As America’s second, moving into third, month in quarantine rolls into our lives, people are more restless than ever before. With the ever-changing nature of COVID-19, nothing about our future can be certain. Nobody knows if we’ll be able to leave our homes in two weeks, two months, or two years. Rumors are constantly circulating regarding the summer and even more worrisome, the fall. But what people are starting to ask is why… Why is the entire world shut down for this new sickness that somebody deemed to be a pandemic? Is this necessary? These are just a few of the questions that people, like my father, are beginning to ask, as evident through recent protests.
The world is going into panic mode as the unknown is causing global distress. According to the CDC, the fear caused by COVID-19 is creating other issues, such as “worsening of chronic health problems,” and “worsening of mental health conditions.” Because of this, people like my father are asking: is this shutdown worth it?
One of his first doubts about the “pandemic” revolves around what differentiates COVID-19 from other viruses. He goes so far as to claim that the government’s response to the outbreak was “unnecessary,” and questions the legality of smoking cigarettes. If you didn’t understand this connection at first, we’re in the same boat. After outlining the similarities between the two, I began to understand. My immediate response to my father’s seemingly unreasonable claim was that people have the choice to smoke cigarettes, which is unfeasible with COVID-19. To this, he had two more claims. First, while there are about 480,000 tobacco-related deaths each year, about 41,000 result from second-hand smoke, rebutting that “decision” argument. He then asserts that the surgeon general should warn each age group of their risks and mortality rate, effectively equalizing the dangers of the virus with that of cigarette smoking. He questions why we are treating the two so drastically different. For one, we repackage a few boxes with some warnings, and for the other the world is subjected to isolation, job loss, and panic. So, why have we shut down the economy?
My father then provided another one of his non-warranted ideas about how to save lives in a way that doesn’t involve going on lockdown. He asserts that lowering the speed limits to 30 miles per hour would save countless lives by reducing the number of car accidents. Does this indicate that having a higher speed limit, as we do, means that we don’t value human life? The answer to that is no. He points out that there is a risk and a reward for everything, so sometimes we must make decisions accordingly. What makes raising the speed limit more rewarding than saving the economy? Again, why have we shut down the economy?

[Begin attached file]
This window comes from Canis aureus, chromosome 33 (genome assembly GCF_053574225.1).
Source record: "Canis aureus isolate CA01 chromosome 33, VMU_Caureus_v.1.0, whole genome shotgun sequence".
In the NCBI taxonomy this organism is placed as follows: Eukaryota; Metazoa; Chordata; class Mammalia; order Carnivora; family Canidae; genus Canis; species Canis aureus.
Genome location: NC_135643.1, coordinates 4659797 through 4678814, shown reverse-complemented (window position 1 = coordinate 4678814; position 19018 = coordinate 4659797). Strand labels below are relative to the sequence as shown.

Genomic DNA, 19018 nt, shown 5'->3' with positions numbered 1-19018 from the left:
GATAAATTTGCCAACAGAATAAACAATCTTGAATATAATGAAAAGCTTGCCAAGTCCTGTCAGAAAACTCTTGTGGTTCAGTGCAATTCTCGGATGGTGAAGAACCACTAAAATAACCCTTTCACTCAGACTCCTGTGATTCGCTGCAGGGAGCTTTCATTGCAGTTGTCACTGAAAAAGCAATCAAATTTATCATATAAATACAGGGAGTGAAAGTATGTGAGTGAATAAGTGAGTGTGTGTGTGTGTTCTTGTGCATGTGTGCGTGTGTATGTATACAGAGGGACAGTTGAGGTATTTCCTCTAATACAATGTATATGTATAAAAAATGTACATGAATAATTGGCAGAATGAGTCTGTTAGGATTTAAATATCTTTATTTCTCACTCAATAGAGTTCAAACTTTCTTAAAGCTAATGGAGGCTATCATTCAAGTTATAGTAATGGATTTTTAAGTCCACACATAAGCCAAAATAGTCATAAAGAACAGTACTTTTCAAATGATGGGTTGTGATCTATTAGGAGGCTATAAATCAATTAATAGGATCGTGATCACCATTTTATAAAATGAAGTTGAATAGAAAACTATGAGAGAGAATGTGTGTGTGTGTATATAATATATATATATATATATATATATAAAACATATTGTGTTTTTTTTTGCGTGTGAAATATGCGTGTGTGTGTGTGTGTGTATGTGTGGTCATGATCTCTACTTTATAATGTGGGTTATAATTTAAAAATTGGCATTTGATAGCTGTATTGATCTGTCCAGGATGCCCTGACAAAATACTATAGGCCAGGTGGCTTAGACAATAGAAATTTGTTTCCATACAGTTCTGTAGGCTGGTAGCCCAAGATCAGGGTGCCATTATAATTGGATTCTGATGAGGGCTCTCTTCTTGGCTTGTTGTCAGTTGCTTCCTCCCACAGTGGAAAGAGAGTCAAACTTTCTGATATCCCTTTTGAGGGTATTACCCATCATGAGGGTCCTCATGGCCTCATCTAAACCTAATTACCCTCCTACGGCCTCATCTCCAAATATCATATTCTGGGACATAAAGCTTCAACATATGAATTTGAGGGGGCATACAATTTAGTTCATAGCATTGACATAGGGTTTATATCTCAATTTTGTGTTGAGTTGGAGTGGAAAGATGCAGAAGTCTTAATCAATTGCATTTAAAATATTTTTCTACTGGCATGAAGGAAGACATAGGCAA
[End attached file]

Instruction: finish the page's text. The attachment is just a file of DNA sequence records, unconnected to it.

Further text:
Whenever I question my father’s non-traditional beliefs about COVID-19, he brings up that it’s not as contagious as people claim. Experts appear on television each day emphasizing the disease’s deadliness. Well, “experts,” is a fatality rate of about .5 percent in New York City, the major hotspot for the virus in America, worth shutting down the economy for? While this number is constantly changing, it takes into account the 21% of people in New York City found to have antibodies on April 23rd. Extrapolating these figures brings the mortality rate in America to about .07 percent. While this is still larger than the flu’s rate of about .02 percent, the number is still microscopic. Does this .07 percent warrant an economic shutdown, causing perhaps more damage than the virus itself? Why have we shut down the economy?
While COVID-19 has caused the economy to shut down, we must analyze how economics infiltrate other areas of our lives. Often, our relationships with people mirror the economy, serving as transactional. Like my relationship with my father, many parent-child relationships are transactional, as parents typically provide their children with resources to succeed. This dependency on parents often stems from a standpoint that children believe that their parents are unequivocally correct in all that they do and say. COVID-19 has shown me that just as the economy has shut down, these transactional relationships can shut down too. Prior to this pandemic, I was often hesitant to argue with my father or really engage in any controversial conversation with him. This was because, as I’m sure you can tell with just a glimpse into some of our conversations, it is very difficult to argue with him, especially since I was taught to believe that anything he said was the truth.
Now, rather than mindlessly accepting the information he has told me, I’ve realized my own capabilities of analyzing current events and forming my own opinions. Contributing to conversations with him with the understanding that like any human, he could be wrong, has bettered our relationship. While we’ve been arguing, these respectable conversations have brought us closer than ever before, partially because of our inability to leave each other’s sides throughout this quarantine. It is important to transcend the typical boundaries of transactional relationships and move towards transformational ones, improving the interactions in our lives. As the economy has shut down in the public sphere, we must shut down these transactional relationships in the private one as well. So, the real question should be: why shouldn’t we mirror the economy in our personal lives now, as we often do?